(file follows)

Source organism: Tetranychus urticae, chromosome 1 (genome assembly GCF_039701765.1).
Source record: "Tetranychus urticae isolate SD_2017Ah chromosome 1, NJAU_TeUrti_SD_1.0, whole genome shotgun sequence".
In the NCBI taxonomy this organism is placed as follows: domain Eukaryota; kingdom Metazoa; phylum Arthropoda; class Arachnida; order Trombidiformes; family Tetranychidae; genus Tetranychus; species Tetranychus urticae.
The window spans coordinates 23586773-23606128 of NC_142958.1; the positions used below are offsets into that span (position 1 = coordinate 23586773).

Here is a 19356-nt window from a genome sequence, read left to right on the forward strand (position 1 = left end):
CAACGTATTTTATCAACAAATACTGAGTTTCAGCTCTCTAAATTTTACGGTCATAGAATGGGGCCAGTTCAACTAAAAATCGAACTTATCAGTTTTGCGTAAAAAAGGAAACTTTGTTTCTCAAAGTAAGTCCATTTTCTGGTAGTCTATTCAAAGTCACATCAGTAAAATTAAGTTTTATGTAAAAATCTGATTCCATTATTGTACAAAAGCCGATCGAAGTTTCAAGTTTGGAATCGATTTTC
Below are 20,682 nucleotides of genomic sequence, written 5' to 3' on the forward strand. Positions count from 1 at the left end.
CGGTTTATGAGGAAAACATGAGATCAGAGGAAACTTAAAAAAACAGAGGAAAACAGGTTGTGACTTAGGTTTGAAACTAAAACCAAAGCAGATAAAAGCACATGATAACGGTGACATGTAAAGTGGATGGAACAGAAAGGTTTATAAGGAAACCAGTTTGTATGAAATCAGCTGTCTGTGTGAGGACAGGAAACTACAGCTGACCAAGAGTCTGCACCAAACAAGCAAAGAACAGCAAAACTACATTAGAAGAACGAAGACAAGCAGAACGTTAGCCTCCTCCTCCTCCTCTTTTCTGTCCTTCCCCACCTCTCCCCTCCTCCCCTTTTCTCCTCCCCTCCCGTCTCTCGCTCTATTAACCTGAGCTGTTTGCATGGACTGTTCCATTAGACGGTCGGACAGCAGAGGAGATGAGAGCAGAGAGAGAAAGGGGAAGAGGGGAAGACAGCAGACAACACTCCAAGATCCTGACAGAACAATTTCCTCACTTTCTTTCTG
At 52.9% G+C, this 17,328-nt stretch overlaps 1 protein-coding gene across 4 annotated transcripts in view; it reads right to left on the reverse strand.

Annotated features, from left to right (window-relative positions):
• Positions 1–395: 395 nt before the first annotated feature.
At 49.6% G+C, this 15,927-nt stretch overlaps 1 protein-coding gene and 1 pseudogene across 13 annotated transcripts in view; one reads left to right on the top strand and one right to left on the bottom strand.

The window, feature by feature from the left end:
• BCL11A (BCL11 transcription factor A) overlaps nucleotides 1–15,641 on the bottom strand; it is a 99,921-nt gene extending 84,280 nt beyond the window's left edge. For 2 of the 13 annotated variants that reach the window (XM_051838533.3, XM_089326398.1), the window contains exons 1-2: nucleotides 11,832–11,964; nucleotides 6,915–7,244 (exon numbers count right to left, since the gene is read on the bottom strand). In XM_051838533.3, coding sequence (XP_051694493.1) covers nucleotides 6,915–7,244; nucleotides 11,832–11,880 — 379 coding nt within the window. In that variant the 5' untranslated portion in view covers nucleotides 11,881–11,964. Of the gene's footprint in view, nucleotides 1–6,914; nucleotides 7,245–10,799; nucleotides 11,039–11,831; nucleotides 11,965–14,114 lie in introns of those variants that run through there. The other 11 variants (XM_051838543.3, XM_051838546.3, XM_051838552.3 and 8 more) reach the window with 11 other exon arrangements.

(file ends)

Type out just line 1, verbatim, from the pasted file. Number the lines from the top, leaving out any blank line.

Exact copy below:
Source organism: Tetranychus urticae, chromosome 1 (genome assembly GCF_039701765.1).